‘Tactical Octopus’ hackers using tax-related phishing scams to spread malware
Researchers are warning about a group of hackers that are using tax-related email lures to spread dangerous malware.
Cybersecurity experts at Securonix said they have been tracking the group known as TACTICAL#OCTOPUS for months in advance of the April 18 U.S. tax deadline, finding that they are using seemingly valid employee W-2 tax documents, I-9 forms, and real estate purchase contracts to get people to download malware that gives the hackers wide-ranging access to devices.
The attacks typically start with emails that contain password-protected .zip files with tax-related names like “TitleContractDocs.zip” or “JRCLIENTCOPY3122.zip.” Within the .zip file is a single image file, typically a .png, and a .lnk file.
“Code execution begins when the user double clicks the shortcut file,” the researchers said. The TACTICAL#OCTOPUS campaign is overall relatively complex from an initial compromise standpoint.”
Other files, including a fictitious PDF, are then downloaded onto the victim's computer and eventually opened in the default PDF viewer. Securonix said from there, the attackers have access to the victim’s system. They observed the hackers using tools to capture clipboard data and track keystrokes.
The researchers noted that two of the IP addresses identified in the attack were registered to Petersburg Internet Network Ltd. in Russia, while a third address was linked to U.S.-based company Des Capital B.V.
While this may indicate the attackers are in Russia, there is the possibility that it is a false flag operation attempting to obfuscate the attack’s true origins.
“Since all the samples that Securonix Threat Research identified are fairly recent, it’s clear that this campaign is still ongoing,” they said. “Businesses and individuals should be extra vigilant when opening tax-related emails, especially as the tax deadline in the US approaches.”
The campaign is part of a trend of annual tax-related scams that ramp up at the beginning of each year. The Internal Revenue Service (IRS) identified $5.7 billion in tax fraud schemes last year, more than twice the amount reported in 2021.
Last week, the IRS released a warning urging everyone to “remain vigilant against email and text scams aimed at tricking taxpayers about refunds or tax issues.”
"Email and text scams are relentless, and scammers frequently use tax season as a way of tricking people," said IRS Commissioner Danny Werfel. "With people anxious to receive the latest information about a refund or other tax issue, scammers will regularly pose as the IRS, a state tax agency or others in the tax industry in emails and texts. People should be incredibly wary about unexpected messages like this that can be a trap, especially during filing season."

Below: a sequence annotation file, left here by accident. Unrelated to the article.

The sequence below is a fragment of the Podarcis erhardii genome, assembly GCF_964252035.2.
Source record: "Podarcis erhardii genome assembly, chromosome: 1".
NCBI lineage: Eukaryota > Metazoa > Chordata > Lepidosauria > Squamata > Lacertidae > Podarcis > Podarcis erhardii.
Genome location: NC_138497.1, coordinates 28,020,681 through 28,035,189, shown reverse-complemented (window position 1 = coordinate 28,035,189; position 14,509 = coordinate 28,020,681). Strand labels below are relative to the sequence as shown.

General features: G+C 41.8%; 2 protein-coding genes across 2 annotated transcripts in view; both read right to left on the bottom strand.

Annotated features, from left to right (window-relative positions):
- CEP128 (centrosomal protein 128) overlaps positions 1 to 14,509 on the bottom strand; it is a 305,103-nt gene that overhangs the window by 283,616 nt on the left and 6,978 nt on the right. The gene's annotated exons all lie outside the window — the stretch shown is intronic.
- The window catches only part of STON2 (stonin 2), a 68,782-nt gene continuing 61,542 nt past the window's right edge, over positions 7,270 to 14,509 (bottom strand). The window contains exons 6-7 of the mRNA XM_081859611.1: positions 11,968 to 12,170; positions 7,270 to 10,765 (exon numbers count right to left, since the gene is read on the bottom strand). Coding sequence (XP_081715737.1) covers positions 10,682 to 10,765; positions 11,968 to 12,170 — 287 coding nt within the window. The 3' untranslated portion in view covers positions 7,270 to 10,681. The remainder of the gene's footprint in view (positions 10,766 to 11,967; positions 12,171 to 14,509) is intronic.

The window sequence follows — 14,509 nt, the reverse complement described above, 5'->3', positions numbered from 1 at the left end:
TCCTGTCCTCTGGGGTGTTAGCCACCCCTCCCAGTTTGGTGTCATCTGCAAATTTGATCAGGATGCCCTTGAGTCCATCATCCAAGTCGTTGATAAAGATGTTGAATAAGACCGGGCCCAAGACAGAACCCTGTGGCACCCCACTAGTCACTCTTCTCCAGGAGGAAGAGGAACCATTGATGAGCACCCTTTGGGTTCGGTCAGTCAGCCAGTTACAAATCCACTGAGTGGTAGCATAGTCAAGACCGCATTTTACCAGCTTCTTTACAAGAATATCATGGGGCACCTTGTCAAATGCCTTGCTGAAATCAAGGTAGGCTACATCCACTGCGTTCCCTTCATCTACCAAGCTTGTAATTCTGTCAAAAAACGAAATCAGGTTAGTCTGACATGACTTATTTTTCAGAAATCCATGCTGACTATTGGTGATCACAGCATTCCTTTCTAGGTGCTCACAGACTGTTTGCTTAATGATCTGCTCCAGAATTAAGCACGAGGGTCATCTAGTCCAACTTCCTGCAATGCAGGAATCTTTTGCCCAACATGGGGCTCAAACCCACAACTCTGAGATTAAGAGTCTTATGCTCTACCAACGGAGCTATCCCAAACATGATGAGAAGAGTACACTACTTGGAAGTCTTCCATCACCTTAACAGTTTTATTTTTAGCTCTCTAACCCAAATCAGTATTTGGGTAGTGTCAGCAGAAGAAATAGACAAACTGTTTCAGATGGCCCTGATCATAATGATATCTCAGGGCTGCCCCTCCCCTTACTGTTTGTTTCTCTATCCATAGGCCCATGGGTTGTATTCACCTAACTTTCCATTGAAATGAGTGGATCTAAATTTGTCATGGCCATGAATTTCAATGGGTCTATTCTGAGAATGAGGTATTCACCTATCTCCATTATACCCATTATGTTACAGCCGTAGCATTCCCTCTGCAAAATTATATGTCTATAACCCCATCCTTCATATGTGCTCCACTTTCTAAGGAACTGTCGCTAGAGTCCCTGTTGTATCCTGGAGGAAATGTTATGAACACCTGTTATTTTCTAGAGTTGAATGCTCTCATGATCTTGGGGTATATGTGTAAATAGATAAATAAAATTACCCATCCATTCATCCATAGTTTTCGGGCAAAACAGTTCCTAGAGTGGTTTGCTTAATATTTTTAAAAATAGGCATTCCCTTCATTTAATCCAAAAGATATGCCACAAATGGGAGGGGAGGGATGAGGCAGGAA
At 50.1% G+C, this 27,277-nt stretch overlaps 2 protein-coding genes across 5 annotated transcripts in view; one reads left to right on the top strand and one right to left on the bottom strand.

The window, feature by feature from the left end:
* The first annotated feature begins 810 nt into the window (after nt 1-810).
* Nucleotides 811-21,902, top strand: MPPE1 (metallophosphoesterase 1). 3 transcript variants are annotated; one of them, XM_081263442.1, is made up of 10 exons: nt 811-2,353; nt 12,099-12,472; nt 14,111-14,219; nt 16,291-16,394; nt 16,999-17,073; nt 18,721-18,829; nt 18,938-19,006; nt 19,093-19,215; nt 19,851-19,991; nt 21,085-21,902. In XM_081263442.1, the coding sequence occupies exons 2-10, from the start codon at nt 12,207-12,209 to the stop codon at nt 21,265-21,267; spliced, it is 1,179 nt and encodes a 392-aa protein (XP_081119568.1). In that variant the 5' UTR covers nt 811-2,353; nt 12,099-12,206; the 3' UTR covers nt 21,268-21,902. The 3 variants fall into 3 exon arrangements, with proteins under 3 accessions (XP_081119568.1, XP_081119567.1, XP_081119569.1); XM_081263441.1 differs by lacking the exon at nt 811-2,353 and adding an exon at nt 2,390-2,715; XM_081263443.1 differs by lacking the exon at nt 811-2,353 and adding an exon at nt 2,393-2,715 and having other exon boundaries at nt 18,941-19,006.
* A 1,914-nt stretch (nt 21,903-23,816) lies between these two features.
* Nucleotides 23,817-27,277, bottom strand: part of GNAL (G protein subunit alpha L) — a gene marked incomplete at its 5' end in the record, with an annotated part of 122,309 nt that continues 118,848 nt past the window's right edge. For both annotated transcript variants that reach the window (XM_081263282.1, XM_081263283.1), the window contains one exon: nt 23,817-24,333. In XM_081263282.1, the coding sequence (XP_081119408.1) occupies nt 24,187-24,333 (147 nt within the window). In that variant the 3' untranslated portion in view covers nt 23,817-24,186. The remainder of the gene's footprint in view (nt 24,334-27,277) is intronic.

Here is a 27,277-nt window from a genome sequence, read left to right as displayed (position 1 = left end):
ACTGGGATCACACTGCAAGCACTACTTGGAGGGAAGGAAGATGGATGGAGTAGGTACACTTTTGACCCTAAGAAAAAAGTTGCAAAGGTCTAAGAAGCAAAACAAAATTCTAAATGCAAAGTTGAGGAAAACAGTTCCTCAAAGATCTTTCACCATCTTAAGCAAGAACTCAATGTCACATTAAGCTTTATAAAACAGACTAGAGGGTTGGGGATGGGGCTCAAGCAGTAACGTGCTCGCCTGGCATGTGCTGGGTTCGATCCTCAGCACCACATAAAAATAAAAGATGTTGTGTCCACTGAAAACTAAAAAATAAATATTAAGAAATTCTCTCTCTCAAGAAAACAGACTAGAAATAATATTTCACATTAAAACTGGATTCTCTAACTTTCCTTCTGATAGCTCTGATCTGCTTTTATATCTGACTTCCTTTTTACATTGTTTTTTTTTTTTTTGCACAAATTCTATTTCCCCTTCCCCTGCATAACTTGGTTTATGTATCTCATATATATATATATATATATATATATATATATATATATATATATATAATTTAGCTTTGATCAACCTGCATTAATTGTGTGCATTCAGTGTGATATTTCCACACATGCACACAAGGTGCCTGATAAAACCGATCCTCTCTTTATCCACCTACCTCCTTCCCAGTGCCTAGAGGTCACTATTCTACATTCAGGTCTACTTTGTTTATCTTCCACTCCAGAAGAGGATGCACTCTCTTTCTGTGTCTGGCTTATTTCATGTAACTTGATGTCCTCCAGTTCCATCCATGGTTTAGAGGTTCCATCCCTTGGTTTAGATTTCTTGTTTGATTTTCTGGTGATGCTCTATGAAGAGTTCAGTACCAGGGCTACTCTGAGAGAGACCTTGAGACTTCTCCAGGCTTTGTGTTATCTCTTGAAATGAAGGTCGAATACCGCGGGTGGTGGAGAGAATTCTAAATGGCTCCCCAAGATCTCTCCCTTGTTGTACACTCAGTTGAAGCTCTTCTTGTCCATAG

In an effort to protect taxpayers, the IRS started a “Dirty Dozen” list of common scams that people may encounter.
Many of these schemes – which range from promotions of false fuel tax credit to fake charities to exploit taxpayers – peak during filing season as people prepare their returns or hire someone to help with their taxes.
Researchers at cybersecurity startup ArmorBlox exposed a campaign two weeks ago that used fictitious email accounts, like “Social Security Administration-2521,” to impersonate the Social Security Administration.
The emails, which went to more than 160,000 mailboxes, included attachments that claimed a person’s Social Security number had been terminated.
“The main action the bad actor aimed to facilitate through this email attack was for recipients to call the [included] customer service number … taking this attack away from email to phone, a true vishing attack,” ArmorBlox’s Lauryn Cash wrote, referring to scams conducted over the phone impersonating companies.
BlueVoyant’s Austin Berglas, a former FBI Cyber Division special agent, told Recorded Future News that it is very common for tax preparation software users to download their documents and email to their accountant or another authorized party.
“It is important that the documents are password protected prior to sending and that the user's email account is secured with the same guidelines used for protecting third party accounts,” he said.
“Email is a top target of cyber criminals and can be a great source of interesting and valuable information if not secured by strong passwords and MFA [multi-factor authentication].”
is a Breaking News Reporter at Recorded Future News. Jonathan has worked across the globe as a journalist since 2014. Before moving back to New York City, he worked for news outlets in South Africa, Jordan and Cambodia. He previously covered cybersecurity at ZDNet and TechRepublic.